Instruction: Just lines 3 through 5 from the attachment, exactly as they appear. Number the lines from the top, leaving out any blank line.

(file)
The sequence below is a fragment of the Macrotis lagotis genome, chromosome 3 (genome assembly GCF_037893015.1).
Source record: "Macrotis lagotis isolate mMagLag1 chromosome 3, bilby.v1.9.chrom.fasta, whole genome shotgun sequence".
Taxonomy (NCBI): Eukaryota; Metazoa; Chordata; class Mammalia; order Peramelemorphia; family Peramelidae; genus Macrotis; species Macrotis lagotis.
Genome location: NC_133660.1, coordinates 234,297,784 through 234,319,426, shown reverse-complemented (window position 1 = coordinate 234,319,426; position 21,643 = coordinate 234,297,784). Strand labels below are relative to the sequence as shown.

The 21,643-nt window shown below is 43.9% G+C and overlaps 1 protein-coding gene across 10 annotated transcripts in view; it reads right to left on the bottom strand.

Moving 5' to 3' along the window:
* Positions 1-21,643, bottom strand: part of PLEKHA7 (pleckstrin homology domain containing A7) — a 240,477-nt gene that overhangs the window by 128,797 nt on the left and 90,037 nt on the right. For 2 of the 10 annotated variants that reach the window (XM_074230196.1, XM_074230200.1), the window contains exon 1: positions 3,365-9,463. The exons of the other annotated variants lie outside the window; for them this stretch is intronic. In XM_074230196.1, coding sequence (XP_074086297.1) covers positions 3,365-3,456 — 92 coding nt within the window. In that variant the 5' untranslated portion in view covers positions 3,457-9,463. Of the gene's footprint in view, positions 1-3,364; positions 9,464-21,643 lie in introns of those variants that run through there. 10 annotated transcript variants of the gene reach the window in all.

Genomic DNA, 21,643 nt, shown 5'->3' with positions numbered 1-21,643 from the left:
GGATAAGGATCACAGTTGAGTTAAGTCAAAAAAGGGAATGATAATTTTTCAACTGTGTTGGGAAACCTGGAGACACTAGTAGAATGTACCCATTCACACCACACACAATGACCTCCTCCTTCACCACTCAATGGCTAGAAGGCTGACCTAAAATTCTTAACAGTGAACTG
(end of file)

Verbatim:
Taxonomy (NCBI): Eukaryota; Metazoa; Chordata; class Mammalia; order Peramelemorphia; family Peramelidae; genus Macrotis; species Macrotis lagotis.
Genome location: NC_133660.1, coordinates 234,297,784 through 234,319,426, shown reverse-complemented (window position 1 = coordinate 234,319,426; position 21,643 = coordinate 234,297,784). Strand labels below are relative to the sequence as shown.

The 21,643-nt window shown below is 43.9% G+C and overlaps 1 protein-coding gene across 10 annotated transcripts in view; it reads right to left on the bottom strand.